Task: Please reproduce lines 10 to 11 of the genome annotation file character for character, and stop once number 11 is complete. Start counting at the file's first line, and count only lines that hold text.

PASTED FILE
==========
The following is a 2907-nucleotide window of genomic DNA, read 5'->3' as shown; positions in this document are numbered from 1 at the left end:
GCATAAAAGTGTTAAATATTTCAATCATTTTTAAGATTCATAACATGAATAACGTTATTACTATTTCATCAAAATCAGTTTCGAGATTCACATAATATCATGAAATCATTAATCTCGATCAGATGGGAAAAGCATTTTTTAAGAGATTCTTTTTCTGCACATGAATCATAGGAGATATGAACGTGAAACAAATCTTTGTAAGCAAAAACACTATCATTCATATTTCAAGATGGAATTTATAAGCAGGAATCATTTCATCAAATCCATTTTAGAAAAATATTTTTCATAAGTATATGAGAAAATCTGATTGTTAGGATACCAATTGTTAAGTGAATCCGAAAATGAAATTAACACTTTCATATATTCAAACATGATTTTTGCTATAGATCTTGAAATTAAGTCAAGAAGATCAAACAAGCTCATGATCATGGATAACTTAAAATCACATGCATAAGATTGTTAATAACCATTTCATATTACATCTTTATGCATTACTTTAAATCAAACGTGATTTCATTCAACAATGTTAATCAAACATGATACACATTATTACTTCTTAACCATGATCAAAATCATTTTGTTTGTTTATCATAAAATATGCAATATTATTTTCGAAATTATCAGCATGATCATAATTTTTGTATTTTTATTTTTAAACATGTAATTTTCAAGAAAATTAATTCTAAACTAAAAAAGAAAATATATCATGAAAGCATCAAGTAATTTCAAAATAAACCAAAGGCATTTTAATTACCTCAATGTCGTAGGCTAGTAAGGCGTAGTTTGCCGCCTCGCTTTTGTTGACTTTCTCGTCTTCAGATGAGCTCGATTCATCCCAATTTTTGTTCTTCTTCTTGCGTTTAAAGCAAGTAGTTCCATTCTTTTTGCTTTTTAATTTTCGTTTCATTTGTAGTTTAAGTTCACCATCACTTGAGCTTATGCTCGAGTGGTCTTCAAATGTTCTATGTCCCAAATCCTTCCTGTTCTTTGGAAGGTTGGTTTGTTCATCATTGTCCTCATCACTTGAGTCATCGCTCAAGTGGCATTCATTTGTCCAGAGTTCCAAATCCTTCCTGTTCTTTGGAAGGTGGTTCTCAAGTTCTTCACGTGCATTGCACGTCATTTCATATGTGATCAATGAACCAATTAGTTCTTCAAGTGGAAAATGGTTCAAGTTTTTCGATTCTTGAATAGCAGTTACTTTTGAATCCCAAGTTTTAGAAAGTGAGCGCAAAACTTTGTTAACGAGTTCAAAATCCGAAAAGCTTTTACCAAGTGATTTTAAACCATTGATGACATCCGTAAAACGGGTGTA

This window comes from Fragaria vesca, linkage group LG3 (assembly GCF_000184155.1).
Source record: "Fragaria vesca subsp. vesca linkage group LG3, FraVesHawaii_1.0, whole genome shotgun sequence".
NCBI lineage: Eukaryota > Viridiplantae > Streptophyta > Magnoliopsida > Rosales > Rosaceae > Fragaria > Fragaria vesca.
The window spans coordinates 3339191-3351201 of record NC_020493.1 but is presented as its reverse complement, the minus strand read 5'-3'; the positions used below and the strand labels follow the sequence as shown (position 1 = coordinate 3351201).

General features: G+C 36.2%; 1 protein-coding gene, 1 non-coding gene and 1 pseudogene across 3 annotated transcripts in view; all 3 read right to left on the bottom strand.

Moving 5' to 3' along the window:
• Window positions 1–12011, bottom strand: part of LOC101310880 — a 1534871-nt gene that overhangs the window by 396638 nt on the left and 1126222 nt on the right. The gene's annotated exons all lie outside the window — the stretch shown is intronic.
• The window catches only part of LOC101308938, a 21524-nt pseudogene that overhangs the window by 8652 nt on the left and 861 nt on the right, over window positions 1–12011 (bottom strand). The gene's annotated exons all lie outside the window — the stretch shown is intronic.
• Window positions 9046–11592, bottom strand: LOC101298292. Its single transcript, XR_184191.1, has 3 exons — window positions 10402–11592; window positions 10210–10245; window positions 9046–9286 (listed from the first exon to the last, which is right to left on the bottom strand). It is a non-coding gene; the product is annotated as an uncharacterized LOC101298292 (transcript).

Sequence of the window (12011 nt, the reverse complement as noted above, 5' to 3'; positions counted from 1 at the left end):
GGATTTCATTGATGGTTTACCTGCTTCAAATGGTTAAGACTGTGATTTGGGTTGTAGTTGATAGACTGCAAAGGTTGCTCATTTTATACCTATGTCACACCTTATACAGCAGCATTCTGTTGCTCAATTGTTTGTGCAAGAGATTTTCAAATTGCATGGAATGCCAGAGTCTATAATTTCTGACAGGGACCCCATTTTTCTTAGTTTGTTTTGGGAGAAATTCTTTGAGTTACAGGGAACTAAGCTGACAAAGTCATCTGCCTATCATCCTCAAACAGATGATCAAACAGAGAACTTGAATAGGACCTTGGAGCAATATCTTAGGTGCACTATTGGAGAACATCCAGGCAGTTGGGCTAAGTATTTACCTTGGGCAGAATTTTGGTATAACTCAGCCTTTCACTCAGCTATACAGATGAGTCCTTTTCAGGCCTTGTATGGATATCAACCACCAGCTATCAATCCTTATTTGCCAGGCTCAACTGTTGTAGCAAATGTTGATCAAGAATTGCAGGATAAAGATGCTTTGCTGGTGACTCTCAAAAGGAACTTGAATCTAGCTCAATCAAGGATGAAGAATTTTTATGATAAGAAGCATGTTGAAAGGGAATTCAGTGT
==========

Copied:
• The window catches only part of LOC101308938, a 21524-nt pseudogene that overhangs the window by 8652 nt on the left and 861 nt on the right, over window positions 1–12011 (bottom strand). The gene's annotated exons all lie outside the window — the stretch shown is intronic.
• Window positions 9046–11592, bottom strand: LOC101298292. Its single transcript, XR_184191.1, has 3 exons — window positions 10402–11592; window positions 10210–10245; window positions 9046–9286 (listed from the first exon to the last, which is right to left on the bottom strand). It is a non-coding gene; the product is annotated as an uncharacterized LOC101298292 (transcript).